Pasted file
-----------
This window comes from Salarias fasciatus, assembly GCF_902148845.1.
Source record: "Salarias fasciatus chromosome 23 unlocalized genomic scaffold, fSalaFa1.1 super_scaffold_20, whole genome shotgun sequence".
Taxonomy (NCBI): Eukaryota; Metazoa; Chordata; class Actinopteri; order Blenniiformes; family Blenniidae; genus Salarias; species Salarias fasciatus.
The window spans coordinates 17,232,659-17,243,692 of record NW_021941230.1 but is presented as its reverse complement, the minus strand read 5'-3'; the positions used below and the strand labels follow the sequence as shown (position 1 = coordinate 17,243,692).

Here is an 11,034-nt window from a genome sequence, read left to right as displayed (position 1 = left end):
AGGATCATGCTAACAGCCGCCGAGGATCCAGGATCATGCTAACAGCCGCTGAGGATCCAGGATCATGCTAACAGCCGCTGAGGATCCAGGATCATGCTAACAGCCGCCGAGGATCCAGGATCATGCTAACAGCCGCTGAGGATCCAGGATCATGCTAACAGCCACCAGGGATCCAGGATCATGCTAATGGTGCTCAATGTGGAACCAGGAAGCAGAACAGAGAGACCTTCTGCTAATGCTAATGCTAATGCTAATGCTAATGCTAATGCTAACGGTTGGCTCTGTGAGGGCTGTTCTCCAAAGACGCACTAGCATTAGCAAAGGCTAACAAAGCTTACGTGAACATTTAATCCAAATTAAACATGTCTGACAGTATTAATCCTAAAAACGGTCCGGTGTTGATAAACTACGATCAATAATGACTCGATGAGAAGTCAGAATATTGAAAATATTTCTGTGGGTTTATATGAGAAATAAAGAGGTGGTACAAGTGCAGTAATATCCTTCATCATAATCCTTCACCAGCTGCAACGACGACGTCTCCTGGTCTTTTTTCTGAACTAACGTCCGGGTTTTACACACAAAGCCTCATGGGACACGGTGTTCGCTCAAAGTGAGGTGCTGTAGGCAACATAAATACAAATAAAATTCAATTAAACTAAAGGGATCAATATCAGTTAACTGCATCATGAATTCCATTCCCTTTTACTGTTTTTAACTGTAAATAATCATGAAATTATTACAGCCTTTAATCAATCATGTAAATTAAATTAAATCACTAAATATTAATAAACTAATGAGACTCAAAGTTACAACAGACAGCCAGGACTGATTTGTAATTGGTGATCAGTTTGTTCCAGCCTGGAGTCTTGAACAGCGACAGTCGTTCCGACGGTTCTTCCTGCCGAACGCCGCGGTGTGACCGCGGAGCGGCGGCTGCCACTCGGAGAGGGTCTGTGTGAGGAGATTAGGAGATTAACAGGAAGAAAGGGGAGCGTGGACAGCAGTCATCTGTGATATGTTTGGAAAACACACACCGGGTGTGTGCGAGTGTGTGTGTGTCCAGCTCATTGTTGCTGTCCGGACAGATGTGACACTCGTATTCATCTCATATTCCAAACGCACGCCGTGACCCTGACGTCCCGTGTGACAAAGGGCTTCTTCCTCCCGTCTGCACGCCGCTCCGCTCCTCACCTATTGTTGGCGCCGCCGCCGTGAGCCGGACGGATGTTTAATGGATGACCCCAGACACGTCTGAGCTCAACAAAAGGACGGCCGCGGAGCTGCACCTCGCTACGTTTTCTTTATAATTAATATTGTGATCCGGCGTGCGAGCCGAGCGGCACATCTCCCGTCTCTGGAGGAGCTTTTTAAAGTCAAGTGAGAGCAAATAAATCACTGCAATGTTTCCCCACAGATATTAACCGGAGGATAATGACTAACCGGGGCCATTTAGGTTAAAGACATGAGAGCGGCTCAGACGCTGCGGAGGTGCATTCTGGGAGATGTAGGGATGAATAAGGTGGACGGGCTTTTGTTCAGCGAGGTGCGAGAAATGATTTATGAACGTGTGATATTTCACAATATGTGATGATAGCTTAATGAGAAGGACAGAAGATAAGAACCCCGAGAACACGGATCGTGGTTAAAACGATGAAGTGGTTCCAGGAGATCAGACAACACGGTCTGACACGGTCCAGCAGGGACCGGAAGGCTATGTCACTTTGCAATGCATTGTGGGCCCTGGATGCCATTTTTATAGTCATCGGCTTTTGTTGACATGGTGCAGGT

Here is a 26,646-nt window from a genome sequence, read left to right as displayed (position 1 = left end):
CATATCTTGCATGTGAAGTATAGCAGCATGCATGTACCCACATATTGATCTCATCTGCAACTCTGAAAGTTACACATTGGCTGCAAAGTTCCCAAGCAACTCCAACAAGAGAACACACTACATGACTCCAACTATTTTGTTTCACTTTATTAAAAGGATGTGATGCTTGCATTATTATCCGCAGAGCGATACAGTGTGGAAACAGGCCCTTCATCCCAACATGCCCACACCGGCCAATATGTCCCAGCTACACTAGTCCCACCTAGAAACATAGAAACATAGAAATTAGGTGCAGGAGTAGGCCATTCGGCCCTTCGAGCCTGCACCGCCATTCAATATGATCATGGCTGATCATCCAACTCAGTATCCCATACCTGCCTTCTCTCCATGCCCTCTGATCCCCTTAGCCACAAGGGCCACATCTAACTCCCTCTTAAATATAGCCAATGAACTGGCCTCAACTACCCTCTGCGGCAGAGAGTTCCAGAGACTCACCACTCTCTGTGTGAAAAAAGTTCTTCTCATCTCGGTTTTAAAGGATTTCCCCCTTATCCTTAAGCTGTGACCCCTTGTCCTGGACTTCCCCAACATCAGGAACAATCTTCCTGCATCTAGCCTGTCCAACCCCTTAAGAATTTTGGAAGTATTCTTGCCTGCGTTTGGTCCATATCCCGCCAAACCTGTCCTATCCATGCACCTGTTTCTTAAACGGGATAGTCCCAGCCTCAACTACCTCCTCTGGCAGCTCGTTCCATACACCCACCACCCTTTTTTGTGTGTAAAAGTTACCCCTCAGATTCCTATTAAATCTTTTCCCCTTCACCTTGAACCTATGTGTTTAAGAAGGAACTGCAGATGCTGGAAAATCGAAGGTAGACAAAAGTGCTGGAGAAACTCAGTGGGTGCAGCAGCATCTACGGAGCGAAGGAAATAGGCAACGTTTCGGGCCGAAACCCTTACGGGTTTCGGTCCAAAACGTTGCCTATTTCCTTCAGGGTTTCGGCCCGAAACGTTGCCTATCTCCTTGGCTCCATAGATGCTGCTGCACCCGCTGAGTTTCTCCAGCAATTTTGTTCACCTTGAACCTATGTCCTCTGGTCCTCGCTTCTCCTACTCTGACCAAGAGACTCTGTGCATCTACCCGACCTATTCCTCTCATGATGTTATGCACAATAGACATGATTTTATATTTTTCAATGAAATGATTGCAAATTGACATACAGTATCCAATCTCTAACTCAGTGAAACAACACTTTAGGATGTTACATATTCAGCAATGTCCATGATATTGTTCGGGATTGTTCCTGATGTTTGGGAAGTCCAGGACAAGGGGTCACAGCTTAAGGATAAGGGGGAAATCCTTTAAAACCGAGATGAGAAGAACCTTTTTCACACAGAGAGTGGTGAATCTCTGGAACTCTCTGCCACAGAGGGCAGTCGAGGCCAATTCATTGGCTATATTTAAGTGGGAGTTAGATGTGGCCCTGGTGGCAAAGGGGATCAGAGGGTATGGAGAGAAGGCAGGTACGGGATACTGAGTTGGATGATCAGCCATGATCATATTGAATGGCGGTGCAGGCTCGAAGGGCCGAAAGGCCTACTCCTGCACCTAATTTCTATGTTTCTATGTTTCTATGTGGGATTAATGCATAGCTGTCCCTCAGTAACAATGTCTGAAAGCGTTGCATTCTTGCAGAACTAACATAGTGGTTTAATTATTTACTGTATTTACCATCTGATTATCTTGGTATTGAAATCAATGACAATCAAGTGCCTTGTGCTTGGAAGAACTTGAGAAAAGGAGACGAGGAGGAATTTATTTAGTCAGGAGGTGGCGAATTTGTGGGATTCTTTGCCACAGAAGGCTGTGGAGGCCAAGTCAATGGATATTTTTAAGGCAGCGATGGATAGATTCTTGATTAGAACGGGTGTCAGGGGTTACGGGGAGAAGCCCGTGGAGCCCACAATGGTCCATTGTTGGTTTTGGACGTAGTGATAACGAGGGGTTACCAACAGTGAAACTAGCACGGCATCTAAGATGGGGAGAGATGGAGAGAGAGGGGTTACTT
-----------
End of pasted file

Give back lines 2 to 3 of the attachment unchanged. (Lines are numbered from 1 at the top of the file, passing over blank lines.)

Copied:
Source record: "Salarias fasciatus chromosome 23 unlocalized genomic scaffold, fSalaFa1.1 super_scaffold_20, whole genome shotgun sequence".
Taxonomy (NCBI): Eukaryota; Metazoa; Chordata; class Actinopteri; order Blenniiformes; family Blenniidae; genus Salarias; species Salarias fasciatus.